Twitter had to get Charlamagne Tha God and DJ Envy together after they openly questioned Amara La Negra‘s experience with colorism.
When Amara dropped by The Breakfast Club today, she probably didn’t anticipate having to validate what she’s been through.
Amara has been out here pushing the conversation about Afro-Latinas since the moment she appeared on Love & Hip Hop: Miami. First, she had to explain what it was to American audiences, but it only got worse from there. She later had to defend her complexion as she was accused of being a White Latina in Blackface.
“It’s really sad the fact that I even have to answer these questions. The fact that I have to feel as if I have to prove myself because every single part of me is being questioned,” she said during her interview. “I feel there’s a lot of ignorance when it comes to Afro-Latina.”
But she was willing to cut the masses some slack because she’s aware that there aren’t many women like her in the mainstream.
“At the same time, I can’t even be mad at you,” she conceded, “because there really isn’t a lot of Afro-Latinos doing anything on the entertainment. If they are, they’re really not talking about it.”
It’s not for lack of trying, though! Amara has been in the entertainment industry for a long time, and she’s faced a lot of colorism in during her career.
“They’ll always pick the lighter–the ones who look like J.Lo–before they look at us. Who cares if you’re talented? Who’s cares if you’re educated? You’re always going to be the last option,” she explained.
For example, she shared a story about how she was rejected by a casting agent for a Latin soap opera because she has a “special look.” By “special look” they meant dark, and they flat out told her that they would not be casting a dark-skinned woman unless they needed a gangster, a prostitute, or a slave. That’s just one instance she used to illustrate the larger point of how much harder it is for women of color to get ahead in the entertainment industry.
“We need to discuss certain things; we need to be judged off talent and knowledge not how we look,” Amara said. “I shouldn’t feel obligated to change the way that I am or the way that I look.”
That’s when Charlamagne did what Charlamagne does, and stuck his foot directly in his mouth.
“You sure it’s not in your mind?” Charlamagne questioned. “What is Cardi B? How do you explain her? Cardi’s teeth was messed up, she came from the strip club, she’s so-called ratchet and ghetto as hell. Now she’s America’s darling.”
Then DJ Envy doubled down on Charlamagne’s line of thought, questioning whether there actually is any colorism in the Latinx community because he doesn’t it. He even asked Amara whether she believes Cardi has a lighter complexion than her, when a casual observer could certainly tell the difference in their skin tones.
Twitter immediately leaped in to correct both Charlamagne and DJ Envy, highlighting how upsetting it is that two Black men could not grasp what Amara was talking about–and worse that they invalidated it.
I don’t get what these people don’t understand. Only difference between African Americans and Afro Latinos is that we speak English, they speak Spanish and we were dropped off at a different slave port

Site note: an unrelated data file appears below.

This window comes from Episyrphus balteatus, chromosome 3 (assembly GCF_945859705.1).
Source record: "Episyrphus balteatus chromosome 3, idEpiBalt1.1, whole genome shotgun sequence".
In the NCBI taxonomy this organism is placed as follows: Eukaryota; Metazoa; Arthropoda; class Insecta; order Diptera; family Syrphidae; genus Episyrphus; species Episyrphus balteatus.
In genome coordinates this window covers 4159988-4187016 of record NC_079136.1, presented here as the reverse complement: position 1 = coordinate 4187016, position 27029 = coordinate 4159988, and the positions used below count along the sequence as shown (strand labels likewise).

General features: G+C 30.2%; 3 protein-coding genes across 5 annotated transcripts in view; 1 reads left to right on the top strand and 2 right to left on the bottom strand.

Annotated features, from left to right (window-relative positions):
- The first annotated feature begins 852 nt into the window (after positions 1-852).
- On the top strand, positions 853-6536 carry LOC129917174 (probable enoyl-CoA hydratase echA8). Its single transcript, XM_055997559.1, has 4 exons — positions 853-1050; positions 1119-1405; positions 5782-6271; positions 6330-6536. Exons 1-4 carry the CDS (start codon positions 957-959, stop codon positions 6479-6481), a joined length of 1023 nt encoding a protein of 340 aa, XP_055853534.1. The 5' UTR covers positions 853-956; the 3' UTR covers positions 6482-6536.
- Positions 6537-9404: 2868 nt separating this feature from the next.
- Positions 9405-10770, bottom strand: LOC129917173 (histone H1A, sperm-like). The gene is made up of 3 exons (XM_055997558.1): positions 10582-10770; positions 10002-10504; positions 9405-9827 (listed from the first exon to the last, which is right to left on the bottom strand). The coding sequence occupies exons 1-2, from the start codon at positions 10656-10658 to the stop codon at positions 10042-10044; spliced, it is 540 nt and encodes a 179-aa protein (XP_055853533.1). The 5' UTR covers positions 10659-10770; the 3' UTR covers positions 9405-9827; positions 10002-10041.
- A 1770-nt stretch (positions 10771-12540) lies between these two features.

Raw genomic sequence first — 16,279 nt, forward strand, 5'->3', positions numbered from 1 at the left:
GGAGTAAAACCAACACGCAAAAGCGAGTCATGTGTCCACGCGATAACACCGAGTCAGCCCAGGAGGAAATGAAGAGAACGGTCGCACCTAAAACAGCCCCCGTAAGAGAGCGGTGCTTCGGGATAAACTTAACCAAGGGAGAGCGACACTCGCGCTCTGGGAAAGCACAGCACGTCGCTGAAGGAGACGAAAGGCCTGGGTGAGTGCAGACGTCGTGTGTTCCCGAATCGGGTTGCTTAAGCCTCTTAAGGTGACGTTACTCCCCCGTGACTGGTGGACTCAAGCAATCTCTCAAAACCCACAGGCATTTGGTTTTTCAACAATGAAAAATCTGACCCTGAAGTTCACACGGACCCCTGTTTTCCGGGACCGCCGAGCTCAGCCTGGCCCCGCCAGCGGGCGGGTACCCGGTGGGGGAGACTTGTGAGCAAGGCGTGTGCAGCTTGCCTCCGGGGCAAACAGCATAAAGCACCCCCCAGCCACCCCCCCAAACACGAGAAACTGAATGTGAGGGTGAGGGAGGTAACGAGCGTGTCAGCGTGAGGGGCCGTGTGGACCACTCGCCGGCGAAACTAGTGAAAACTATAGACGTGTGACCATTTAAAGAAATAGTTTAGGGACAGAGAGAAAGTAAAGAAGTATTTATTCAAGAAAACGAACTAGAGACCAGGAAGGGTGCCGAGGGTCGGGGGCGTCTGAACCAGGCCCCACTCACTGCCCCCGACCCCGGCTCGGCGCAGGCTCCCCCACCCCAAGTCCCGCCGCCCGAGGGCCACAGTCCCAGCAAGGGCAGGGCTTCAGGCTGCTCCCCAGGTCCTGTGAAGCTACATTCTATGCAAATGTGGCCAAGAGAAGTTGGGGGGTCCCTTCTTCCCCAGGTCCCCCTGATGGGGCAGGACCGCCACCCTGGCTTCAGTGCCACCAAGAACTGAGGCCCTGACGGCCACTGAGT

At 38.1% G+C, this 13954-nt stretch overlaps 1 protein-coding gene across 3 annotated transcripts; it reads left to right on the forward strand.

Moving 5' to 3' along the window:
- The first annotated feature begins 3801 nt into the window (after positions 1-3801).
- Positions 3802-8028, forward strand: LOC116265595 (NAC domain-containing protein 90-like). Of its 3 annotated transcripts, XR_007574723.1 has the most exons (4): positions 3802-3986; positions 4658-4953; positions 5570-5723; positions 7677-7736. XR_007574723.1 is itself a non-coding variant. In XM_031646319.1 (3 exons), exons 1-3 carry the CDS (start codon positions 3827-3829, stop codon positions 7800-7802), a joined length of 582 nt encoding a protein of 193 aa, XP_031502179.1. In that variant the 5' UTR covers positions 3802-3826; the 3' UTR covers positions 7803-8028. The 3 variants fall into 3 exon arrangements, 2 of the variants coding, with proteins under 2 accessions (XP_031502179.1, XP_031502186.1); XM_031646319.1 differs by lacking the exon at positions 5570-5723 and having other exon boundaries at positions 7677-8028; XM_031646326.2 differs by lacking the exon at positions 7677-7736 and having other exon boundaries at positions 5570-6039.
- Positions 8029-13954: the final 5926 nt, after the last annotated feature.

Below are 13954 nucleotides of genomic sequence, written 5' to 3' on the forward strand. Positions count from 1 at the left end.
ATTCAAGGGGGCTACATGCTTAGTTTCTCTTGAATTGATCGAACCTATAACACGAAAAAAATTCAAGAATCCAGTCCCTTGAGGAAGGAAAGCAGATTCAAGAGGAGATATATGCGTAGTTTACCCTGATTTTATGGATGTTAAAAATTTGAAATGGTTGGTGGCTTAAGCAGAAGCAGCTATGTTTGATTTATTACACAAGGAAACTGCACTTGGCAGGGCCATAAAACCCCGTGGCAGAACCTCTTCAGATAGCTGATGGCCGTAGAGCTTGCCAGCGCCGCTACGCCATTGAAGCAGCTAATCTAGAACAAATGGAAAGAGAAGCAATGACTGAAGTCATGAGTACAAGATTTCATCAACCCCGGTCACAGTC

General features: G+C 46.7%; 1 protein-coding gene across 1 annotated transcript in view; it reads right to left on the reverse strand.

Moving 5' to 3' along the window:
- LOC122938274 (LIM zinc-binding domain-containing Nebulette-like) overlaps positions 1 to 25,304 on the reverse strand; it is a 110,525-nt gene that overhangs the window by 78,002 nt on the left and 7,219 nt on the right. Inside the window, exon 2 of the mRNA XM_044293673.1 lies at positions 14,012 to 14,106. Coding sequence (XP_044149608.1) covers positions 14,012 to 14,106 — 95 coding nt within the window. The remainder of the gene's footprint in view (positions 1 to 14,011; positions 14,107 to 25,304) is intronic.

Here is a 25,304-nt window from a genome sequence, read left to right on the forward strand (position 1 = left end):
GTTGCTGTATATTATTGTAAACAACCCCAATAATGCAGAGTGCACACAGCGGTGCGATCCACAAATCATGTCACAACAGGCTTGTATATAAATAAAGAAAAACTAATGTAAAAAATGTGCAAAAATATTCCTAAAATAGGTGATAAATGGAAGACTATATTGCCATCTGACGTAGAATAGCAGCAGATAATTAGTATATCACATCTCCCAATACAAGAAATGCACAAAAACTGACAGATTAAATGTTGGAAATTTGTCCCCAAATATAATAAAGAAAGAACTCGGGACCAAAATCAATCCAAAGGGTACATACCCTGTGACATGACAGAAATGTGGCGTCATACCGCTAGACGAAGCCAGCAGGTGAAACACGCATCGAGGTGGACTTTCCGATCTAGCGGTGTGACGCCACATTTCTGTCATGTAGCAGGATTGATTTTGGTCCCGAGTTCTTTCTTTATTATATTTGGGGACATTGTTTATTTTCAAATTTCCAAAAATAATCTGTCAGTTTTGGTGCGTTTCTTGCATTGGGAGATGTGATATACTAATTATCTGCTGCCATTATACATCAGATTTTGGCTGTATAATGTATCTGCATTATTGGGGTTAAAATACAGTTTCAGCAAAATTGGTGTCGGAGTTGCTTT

— Classy Black Lady (@classyblacklady) January 22, 2018
Wow, the whole time while Amara La Negra was trying to explain how difficult it is being a darkskinned black Latina in the music industry, Charlamagne and Envy tried to invalidate her struggles. pic.twitter.com/FmqTQRay6o
— I Luh God (@aVeryRichBish) January 22, 2018
Then Charlamagne tried to act like Amara was just delusional and that colorism doesn’t exist, especially in America. pic.twitter.com/RbwFjufE5a
— I Luh God (@aVeryRichBish) January 22, 2018
charlamagne bleaching but telling amara maybe colorism is all in her head, you couldn’t make it up.
— mi (@helloalegria) January 22, 2018
Charlamagne and Envy acting like this is the first time they’ve ever heard of colorism in this interview with Amara La Negra is pissing me off. These damn dummies.
— Kimberly Nicole Foster (@KimberlyNFoster) January 22, 2018
I also don’t understand how DJ Envy and Charlamagne sat in Amara La Negra’s face being oblivious to colorism when it’s not the first time this topic has been mentioned on The Breakfast Club.
Sevyn Streeter spoke about colorism in the industry the last time she was there.
— ᴅᴏʟʟᴀʀ (@callmedollar) January 22, 2018
I actually had to stop after Charlamagne literally asked her if it’s just all in her mind.
Like…..these fools invite marginalized guests on their show just to treat them like trash.
They don’t know how to have careers without being endlessly disgusting. https://t.co/k3XTvwNTYd
— Undetectable ok? (@_hoemo) January 22, 2018
Critics also popped up in Charlamagne’s Twitter thread after he tried to give Amara a shout out for appearing on the show.
This is interview is soo unnecessarily draining. Why are you so easily confused by Afro-Latina bro? You’re proof that “traditional” intelligence is NOT tied to success.
— onbreak (@Fuquniqorn) January 22, 2018
I really don’t know if you were trying to bait her during the interview, but you were so disappointing to watch.
— Vee (@VieDeVee) January 22, 2018
Listening to you deny that colorism exists today in the U.S. made me sad for your daughters. Let’s see if you feel the same way in 5 years when your daughters are passed over for girls that look like @djenvy’s daughters. It’s sad u continue to deny the experiences of Black women.
— Riz (@PrettyWittyRiz) January 22, 2018
@cthagod I think you have to give yourself Donkey Of the Day for this interview. NOT COOL
— Jolanda Holley (@UBeeAllNatural) January 22, 2018